Michael Levine, the Executive Director of the Joan Ganz Cooney Center at Sesame Workshop is fond of reminding us of a statistic that comes from the LIFE Center at Stanford University: that children from kindergarten through high school spend only 18.5% of their waking hours in formal learning settings.
Add to that another recent statistic from the Kaiser Family Foundation: that children eight through eighteen years old are spending more than 7.5 hours a day consuming media. Because many young people are "media multitasking," they pack almost 11 hours of media content into their 7.5 hours.
What would have the late Fred Rogers made of these sweeping changes in children's lives? We, of course, will never know, but I suspect that if he had lived to participate in the discussions held in his memory this past week at the Fred Rogers Center in Latrobe, Pennsylvania, we may have been surprised.
Why do I say that? Because going into television around the time he broke onto the national stage with his children's show was a radical act. I remember those days well. I was just out of college, working at the Bank Street College of Education. The fierce, even contentious debates that went on among our faculty posed a black and white choice: "get rid of TV for children" versus "work to make it better." Fred Rogers was on the side of working to make it better and that's what he spent his lifetime doing.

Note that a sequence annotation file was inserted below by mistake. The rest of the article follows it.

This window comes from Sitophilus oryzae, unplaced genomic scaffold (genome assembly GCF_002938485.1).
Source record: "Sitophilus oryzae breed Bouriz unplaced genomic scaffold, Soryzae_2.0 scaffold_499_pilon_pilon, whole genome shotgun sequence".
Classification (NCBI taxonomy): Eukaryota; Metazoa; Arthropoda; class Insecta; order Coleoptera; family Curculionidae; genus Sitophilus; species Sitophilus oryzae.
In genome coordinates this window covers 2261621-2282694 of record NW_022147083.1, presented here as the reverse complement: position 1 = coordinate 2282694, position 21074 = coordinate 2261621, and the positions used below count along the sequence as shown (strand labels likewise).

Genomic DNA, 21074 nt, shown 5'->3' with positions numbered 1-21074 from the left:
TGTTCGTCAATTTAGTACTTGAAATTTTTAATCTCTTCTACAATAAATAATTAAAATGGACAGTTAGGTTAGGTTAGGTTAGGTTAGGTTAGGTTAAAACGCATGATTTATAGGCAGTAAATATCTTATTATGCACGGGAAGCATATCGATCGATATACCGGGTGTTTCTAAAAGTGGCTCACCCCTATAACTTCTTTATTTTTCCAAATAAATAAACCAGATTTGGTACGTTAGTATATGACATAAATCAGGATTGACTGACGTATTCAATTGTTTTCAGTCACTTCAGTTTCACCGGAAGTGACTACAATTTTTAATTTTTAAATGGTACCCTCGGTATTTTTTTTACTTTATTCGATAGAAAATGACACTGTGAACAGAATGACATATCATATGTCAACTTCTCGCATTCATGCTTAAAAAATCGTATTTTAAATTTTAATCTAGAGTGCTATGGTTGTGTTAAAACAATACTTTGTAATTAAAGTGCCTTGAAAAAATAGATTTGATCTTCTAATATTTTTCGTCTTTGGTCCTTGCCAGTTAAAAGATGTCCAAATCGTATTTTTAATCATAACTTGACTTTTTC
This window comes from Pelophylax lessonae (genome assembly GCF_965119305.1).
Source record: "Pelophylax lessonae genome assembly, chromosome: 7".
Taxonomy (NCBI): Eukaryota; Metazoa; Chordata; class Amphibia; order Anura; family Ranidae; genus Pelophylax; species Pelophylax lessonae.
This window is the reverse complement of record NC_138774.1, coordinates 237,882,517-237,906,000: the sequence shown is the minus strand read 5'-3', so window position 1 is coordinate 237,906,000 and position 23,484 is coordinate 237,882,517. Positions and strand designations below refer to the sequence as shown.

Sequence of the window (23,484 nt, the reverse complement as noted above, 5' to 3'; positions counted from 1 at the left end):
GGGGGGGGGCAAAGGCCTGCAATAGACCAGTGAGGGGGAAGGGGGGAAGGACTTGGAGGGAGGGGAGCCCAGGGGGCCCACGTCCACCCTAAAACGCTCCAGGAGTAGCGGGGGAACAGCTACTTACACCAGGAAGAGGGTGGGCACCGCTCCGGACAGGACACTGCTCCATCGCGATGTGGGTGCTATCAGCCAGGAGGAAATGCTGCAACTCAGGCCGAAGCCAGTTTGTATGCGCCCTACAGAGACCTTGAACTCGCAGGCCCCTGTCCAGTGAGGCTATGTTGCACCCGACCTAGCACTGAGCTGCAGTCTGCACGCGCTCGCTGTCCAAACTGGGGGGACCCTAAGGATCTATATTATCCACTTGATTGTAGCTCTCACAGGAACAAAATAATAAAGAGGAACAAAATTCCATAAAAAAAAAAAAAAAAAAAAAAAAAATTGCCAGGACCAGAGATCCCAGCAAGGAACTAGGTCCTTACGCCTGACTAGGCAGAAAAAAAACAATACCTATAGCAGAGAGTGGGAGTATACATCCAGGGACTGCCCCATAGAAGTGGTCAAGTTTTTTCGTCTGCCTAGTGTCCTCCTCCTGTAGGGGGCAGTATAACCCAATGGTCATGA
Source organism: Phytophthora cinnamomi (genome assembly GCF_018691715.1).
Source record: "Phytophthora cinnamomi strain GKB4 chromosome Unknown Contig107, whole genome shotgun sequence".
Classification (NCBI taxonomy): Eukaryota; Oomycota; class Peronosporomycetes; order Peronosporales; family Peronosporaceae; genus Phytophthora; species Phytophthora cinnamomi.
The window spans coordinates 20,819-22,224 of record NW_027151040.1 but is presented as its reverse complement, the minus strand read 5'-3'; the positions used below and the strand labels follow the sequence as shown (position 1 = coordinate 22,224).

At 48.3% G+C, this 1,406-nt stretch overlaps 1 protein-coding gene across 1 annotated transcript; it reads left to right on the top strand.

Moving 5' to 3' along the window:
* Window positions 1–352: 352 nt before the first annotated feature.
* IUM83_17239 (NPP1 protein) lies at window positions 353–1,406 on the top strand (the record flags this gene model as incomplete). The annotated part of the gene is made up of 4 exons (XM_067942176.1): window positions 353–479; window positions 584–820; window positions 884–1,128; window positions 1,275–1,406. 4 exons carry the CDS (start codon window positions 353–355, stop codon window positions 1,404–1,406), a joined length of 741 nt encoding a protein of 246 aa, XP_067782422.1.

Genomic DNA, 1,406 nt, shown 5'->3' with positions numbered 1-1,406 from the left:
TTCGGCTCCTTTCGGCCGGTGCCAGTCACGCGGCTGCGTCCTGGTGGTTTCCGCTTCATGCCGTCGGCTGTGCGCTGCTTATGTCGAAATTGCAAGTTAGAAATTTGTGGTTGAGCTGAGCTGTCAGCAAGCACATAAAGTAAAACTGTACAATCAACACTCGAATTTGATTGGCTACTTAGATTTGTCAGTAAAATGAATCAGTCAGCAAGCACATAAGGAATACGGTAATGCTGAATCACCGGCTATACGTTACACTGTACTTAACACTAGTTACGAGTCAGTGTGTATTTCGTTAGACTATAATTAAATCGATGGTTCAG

The experts gathered at the Rogers Center Conference never discussed getting rid of the iPods, the texting, and the digital games that fill children's lives. That wasn't even on the agenda. What was discussed is why these media so consume children.
Among the most compelling answers is how these new media involve children. Yes, many of the games are frenetic, action-packed and way too violent. But in the best media, children are not treated as empty vessels into which knowledge is poured. They treated as active participants, as co-creators.
And so perhaps we had better take a page from Fred Rogers' playbook and work toward improving media quality. And perhaps we ought to look at what makes the best media provide learning opportunities for children and use that knowledge in creating out of school and in school activities.
This morning at the Conference Board Work Life Conference, futurist Bob Johansen from the Institute for the Future acknowledged that the best way to help our kids get good things from video games is to "go there with them." We may not like some of their games, but to help change gaming, we have to jump in with our children. I challenge parents to participate their children's media world, not run from it.
There is a reason that the leaders of the Rogers Center named this event in his honor, the Fred Forward Conference. So "forward" we must all try to go.
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